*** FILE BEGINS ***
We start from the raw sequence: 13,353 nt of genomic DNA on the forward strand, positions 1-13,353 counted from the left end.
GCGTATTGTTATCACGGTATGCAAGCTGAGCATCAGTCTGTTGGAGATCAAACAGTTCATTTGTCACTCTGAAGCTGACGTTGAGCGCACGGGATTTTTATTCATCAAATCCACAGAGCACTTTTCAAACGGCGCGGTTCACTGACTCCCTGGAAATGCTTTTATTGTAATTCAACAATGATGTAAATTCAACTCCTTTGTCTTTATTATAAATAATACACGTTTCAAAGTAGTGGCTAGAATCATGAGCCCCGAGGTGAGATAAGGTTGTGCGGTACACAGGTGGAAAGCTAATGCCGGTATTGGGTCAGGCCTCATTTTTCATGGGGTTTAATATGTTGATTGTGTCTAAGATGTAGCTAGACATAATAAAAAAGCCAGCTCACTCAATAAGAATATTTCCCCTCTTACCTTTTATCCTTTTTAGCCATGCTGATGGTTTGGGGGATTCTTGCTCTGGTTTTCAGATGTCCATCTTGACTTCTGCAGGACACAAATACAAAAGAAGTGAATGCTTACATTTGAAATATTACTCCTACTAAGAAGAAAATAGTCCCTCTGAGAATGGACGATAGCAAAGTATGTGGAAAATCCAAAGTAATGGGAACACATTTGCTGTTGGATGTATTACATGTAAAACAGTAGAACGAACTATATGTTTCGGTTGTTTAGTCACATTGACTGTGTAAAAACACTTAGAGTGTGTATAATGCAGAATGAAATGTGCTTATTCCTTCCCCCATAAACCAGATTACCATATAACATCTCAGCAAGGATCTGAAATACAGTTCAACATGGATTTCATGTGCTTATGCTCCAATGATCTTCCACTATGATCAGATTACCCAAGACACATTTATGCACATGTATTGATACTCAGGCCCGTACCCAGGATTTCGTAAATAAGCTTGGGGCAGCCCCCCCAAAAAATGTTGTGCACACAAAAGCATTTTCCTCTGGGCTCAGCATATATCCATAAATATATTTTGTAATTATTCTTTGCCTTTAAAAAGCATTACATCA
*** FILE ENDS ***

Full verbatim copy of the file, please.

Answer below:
We start from the raw sequence: 13,353 nt of genomic DNA on the forward strand, positions 1-13,353 counted from the left end.
GCGTATTGTTATCACGGTATGCAAGCTGAGCATCAGTCTGTTGGAGATCAAACAGTTCATTTGTCACTCTGAAGCTGACGTTGAGCGCACGGGATTTTTATTCATCAAATCCACAGAGCACTTTTCAAACGGCGCGGTTCACTGACTCCCTGGAAATGCTTTTATTGTAATTCAACAATGATGTAAATTCAACTCCTTTGTCTTTATTATAAATAATACACGTTTCAAAGTAGTGGCTAGAATCATGAGCCCCGAGGTGAGATAAGGTTGTGCGGTACACAGGTGGAAAGCTAATGCCGGTATTGGGTCAGGCCTCATTTTTCATGGGGTTTAATATGTTGATTGTGTCTAAGATGTAGCTAGACATAATAAAAAAGCCAGCTCACTCAATAAGAATATTTCCCCTCTTACCTTTTATCCTTTTTAGCCATGCTGATGGTTTGGGGGATTCTTGCTCTGGTTTTCAGATGTCCATCTTGACTTCTGCAGGACACAAATACAAAAGAAGTGAATGCTTACATTTGAAATATTACTCCTACTAAGAAGAAAATAGTCCCTCTGAGAATGGACGATAGCAAAGTATGTGGAAAATCCAAAGTAATGGGAACACATTTGCTGTTGGATGTATTACATGTAAAACAGTAGAACGAACTATATGTTTCGGTTGTTTAGTCACATTGACTGTGTAAAAACACTTAGAGTGTGTATAATGCAGAATGAAATGTGCTTATTCCTTCCCCCATAAACCAGATTACCATATAACATCTCAGCAAGGATCTGAAATACAGTTCAACATGGATTTCATGTGCTTATGCTCCAATGATCTTCCACTATGATCAGATTACCCAAGACACATTTATGCACATGTATTGATACTCAGGCCCGTACCCAGGATTTCGTAAATAAGCTTGGGGCAGCCCCCCCAAAAAATGTTGTGCACACAAAAGCATTTTCCTCTGGGCTCAGCATATATCCATAAATATATTTTGTAATTATTCTTTGCCTTTAAAAAGCATTACATCA